There is a common mistake which often happens to us without our realization of it. And it relates to the difference between staying ‘busy’, and our focusing on being ‘affective’…and I mean ‘affective’ in the sense that our actions positively influence the emotions of others…that they cause others to feel BETTER about themselves in our presence.
‘Busy’ on the other hand, is undefined. It can be productive or unproductive, hence it can advance the purpose of our practice, or it can impair it.
‘Busy’ is often running from one room to the next all day long trying to be as thorough as possible under very limited time constraints, while simultaneously being ‘nice’ to people.
But that’s not ‘affective’, and therefore that’s NOT advancing the vision, even though we are doing our very best under the circumstances.
‘Busy’ is often related to our internal need to feel like we are making progress…carefully checking the boxes…keeping all of the ducks in a row. It also is sometimes a clever way to avoid criticism…after all, being ‘nice’ yields few confrontations, and all we need to do is tell people what we think they want to hear… to “frame” our message in such a way that they can’t see our production agenda, or even our indifference.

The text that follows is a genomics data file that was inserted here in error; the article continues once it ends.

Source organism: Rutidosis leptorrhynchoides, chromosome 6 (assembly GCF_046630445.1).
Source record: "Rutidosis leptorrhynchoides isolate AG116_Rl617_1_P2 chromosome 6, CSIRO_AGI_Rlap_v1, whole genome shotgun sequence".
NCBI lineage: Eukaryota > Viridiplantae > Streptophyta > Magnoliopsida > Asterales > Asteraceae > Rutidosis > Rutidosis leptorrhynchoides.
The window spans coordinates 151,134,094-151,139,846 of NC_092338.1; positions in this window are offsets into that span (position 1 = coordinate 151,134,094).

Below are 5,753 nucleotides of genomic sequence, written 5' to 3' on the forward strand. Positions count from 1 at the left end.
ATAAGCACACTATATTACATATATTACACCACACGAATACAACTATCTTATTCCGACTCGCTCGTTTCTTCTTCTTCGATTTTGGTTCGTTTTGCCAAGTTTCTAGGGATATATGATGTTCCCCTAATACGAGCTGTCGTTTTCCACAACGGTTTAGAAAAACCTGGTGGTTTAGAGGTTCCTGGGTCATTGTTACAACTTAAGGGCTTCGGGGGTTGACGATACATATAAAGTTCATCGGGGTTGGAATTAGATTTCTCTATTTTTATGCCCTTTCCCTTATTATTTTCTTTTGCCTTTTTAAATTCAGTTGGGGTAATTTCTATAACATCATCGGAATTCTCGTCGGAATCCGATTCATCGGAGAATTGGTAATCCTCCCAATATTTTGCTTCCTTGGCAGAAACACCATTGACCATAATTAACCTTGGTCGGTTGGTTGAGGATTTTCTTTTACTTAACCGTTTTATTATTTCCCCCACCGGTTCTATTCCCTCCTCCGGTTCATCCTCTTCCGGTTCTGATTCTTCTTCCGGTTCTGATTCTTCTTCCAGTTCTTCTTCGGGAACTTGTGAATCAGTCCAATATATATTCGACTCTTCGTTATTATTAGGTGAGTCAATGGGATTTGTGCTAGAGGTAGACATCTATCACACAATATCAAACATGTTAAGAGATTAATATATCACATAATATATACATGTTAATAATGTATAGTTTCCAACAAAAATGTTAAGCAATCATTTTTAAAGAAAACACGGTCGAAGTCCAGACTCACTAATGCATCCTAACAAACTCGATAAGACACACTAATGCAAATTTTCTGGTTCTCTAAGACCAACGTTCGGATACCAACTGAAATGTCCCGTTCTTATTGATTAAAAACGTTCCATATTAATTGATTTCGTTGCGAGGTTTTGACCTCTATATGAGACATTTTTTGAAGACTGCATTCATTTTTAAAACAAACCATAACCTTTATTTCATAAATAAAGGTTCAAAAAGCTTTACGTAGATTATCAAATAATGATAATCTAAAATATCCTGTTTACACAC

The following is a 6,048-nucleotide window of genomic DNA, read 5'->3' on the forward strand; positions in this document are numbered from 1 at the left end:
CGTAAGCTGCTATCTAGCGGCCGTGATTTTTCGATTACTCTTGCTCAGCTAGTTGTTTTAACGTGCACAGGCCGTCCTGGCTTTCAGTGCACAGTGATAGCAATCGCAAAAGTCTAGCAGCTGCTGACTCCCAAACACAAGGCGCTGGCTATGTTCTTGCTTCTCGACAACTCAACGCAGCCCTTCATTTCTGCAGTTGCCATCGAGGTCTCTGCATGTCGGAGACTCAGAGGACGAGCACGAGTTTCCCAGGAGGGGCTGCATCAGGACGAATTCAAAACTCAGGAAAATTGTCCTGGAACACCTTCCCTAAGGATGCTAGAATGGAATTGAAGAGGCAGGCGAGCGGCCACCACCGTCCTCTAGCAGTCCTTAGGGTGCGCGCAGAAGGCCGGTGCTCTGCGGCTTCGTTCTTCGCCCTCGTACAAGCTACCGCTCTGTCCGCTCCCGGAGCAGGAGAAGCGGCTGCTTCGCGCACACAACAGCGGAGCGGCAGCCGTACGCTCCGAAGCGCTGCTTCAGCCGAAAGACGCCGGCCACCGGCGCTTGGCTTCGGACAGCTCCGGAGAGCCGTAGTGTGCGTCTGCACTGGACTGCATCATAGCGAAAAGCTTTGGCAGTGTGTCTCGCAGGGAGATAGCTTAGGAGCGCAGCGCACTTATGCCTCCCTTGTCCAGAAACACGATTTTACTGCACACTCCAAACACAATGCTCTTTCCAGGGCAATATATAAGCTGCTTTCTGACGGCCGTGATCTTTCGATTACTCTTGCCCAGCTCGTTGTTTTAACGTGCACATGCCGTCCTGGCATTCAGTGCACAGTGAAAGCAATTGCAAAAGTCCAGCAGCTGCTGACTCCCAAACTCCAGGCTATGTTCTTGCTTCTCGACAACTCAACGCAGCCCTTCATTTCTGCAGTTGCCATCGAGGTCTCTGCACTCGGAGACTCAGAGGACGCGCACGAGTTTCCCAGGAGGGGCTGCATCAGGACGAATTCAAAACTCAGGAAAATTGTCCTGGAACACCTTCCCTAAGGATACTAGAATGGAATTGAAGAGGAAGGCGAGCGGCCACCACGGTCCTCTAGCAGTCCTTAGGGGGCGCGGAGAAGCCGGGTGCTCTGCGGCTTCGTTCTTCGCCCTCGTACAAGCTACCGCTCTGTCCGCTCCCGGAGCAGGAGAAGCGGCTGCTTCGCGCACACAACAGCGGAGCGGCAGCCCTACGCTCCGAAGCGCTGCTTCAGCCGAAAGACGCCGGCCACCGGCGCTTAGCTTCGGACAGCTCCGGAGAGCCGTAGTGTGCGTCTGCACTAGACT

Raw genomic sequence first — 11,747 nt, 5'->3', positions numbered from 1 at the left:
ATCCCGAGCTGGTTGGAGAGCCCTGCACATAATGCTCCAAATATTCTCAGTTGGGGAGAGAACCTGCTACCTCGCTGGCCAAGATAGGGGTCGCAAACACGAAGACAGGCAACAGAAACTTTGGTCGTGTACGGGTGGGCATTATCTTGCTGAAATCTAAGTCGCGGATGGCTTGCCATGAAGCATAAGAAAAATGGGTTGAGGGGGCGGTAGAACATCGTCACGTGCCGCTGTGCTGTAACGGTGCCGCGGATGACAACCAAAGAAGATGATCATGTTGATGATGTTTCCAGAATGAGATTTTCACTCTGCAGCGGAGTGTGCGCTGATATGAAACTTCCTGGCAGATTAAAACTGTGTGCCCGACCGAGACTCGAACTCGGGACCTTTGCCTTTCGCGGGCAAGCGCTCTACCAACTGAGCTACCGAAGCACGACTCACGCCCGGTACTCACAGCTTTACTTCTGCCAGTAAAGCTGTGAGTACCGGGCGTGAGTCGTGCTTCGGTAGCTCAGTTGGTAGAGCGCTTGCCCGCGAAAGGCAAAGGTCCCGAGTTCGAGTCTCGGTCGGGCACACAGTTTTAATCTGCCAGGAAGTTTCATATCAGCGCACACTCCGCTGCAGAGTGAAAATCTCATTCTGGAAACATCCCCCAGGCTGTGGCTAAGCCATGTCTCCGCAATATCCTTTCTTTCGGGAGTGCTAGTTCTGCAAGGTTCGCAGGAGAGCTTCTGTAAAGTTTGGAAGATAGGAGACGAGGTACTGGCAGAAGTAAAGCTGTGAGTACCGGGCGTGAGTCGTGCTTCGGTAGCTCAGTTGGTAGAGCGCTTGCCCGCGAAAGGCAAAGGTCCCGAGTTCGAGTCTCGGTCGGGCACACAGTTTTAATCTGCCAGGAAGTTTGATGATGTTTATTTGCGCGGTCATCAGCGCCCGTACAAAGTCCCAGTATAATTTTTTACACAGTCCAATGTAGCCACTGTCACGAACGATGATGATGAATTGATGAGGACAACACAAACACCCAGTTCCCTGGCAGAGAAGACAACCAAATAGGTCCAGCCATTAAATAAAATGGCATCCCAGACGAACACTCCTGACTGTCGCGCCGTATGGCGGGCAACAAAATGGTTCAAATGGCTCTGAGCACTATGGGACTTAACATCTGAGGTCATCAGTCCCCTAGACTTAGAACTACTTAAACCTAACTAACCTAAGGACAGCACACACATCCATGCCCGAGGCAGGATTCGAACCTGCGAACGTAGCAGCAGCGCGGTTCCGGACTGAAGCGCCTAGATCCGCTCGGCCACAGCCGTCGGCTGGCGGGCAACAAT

So why do we want to be ‘affective’ anyway? Don’t the interactions become too unpredictable if we have to deal each person on an emotional level? And won’t emotional-level conversations lead toward something we can’t control…and therefore cause an out-of-control schedule? And if we can’t control our schedule, how can we stay busy?
Do you see the trap impregnated into this kind of circular logic?
The central key to becoming a health-centered / relationship – based dentist is to learn how to work with people as individuals instead of just bodies delivering teeth and gums to us, and about which we want to make a profit.
Dr. Pankey famously said, “I never saw a tooth walk into my office”, and he meant that if we do not find a way to become more ‘affective’ with people, we will likely never be able to influence them enough to cause them to make better choices about their health…and that they will therefore never move “above the line”.
Think about it, ‘busy’ might not be everything that it’s cracked up to be. Becoming more affective with people is where the real health-centered game is played. And that ‘game’ can only thrive through a Vision-driven Mission, faithfully executed every single day.
Now, THAT’S a good kind of ‘busy’!
Paul A Henny, DDS
Thought Experiments LLC, © 2017
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